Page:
Fact or Fiction: 4 Common Perceptions About Language Learning

There are a lot of misconceptions about foreign language learning. How often have you heard these from students, families, and colleauges? Do you believe any of them? Below I will briefly touch on 4 common perceptions of foreign language learning and acquisition. It’s important to dispel these falsehoods for your students, so that they don’t use it as an excuse for why it’s impossible to learn a second language. Links to relevant academic research and newspaper articles are provided.

1. Children can learn/master a foreign language more quickly than teens or adults.children

False: Current studies actually argue that teens and especially adults attain fluency in a second language more quickly than children. This myth likely originated because past studies didn’t account for the disparities in what passes for fluency in children vs adults (ie. that the standard we hold for adults is much higher than for children). The standard for fluency for adults is achieved when adults have mastered complex sentence structures, can utilize a large set of vocabulary, can express complex ideas on a variety of topics, and can read, write, and speak with very few mistakes. Children can achieve native-like speech more quickly than adults because they are expected to speak in simple sentences with relatively limited vocabulary even in their native language. However, teens and adults have better developed meta-cognitive skills, the ability to focus for longer periods of time, and, because of their more advanced grasp of their native language, can make comparisons that help them learn both languages more deeply.

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2. You should teach the TL to teens and adults in the same way you would children:university students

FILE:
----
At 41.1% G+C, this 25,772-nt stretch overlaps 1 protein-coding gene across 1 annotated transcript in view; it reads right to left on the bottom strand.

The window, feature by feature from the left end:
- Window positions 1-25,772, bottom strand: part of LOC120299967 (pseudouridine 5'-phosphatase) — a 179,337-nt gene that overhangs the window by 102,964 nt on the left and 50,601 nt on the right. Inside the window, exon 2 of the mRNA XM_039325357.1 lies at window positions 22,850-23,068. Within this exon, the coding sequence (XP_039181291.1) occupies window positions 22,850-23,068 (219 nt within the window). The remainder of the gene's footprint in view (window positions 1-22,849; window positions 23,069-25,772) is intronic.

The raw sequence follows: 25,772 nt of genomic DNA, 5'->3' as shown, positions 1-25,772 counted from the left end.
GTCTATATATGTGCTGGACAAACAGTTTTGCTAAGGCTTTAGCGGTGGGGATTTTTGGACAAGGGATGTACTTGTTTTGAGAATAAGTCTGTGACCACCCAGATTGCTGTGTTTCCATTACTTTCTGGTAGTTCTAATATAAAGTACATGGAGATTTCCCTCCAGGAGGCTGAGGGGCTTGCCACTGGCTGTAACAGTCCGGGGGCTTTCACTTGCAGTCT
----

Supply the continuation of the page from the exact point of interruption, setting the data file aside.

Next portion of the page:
False: A child learning a second language only has rudimentary mastery of their native language. Therefore it’s a lot harder for children to understand abstract ideas and make complex, intellectual connections between their 1st and 2nd language. Because children haven’t developed these complex skills yet, teaching methods often cater to the stage of cognitive development that children are in. So games, songs, and dances may work well with children, but adults can benefit from more complex tasks that focus on meaningful communication. Teens and adults are more disciplined; moreover, they are more self-aware and know what study strategies work best for them. Within these different age groups we also need to acknowledge that individuals have different learning styles and patterns, so a one-size fits all strategy is more harmful than helpful.

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3. You Will Never Sound like a Native Speaker:perfect-459230_640

Mixed: Whether this statement is true or false for a student learning a foreign language really depends on a lot of things, including age, the levels of motivation, exposure, and patience/persistence. Young children do have an easier time producing native-like speech and greatly eliminating their accent. By about age 5 we lose the ability to produce some non-native sounds and as we get older it becomes harder to distinguish between new sounds. Nonetheless, teens and adults can learn to produce near-native speech, but they will have to work much harder at it than children. And, depending on the students’ native language, the techniques for helping them acquire near-native speech are different. A student who has continual exposure to the TL, has high levels of motivation, and is patient/persistent can reach the goal of native-like fluency and speech. Of course, the goal when learning a new language should be comprehensibility, not perfection. Adults can learn to speak a language well enough to be easily understood by native speakers, even if they have a slight accent.

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4. The Best Way To Learn A Language Is To Go Abroadstudy abroad

True and False: People tell students this all the time. It certainly can help. But, living abroad isn’t going to magically make a student more fluent in a foreign language. In fact some immigrants never fully master the language after moving to a new country. The statement is only true if a student is motivated and goes the extra mile to learn the TL while abroad. Taking immersion classes, working with a language partner, and creating situations where you’re forced to effectively communicate in the TL will get you farther than just general exposure. Additionally, a very motivated student can achieve fluency without going abroad, if they work hard. Living abroad will give a student a better understanding of another culture and help them widen their worldview, as well as give them more opportunities to engage in authentic, meaningful communication in the TL, but it won’t get them to automatic foreign language fluency.

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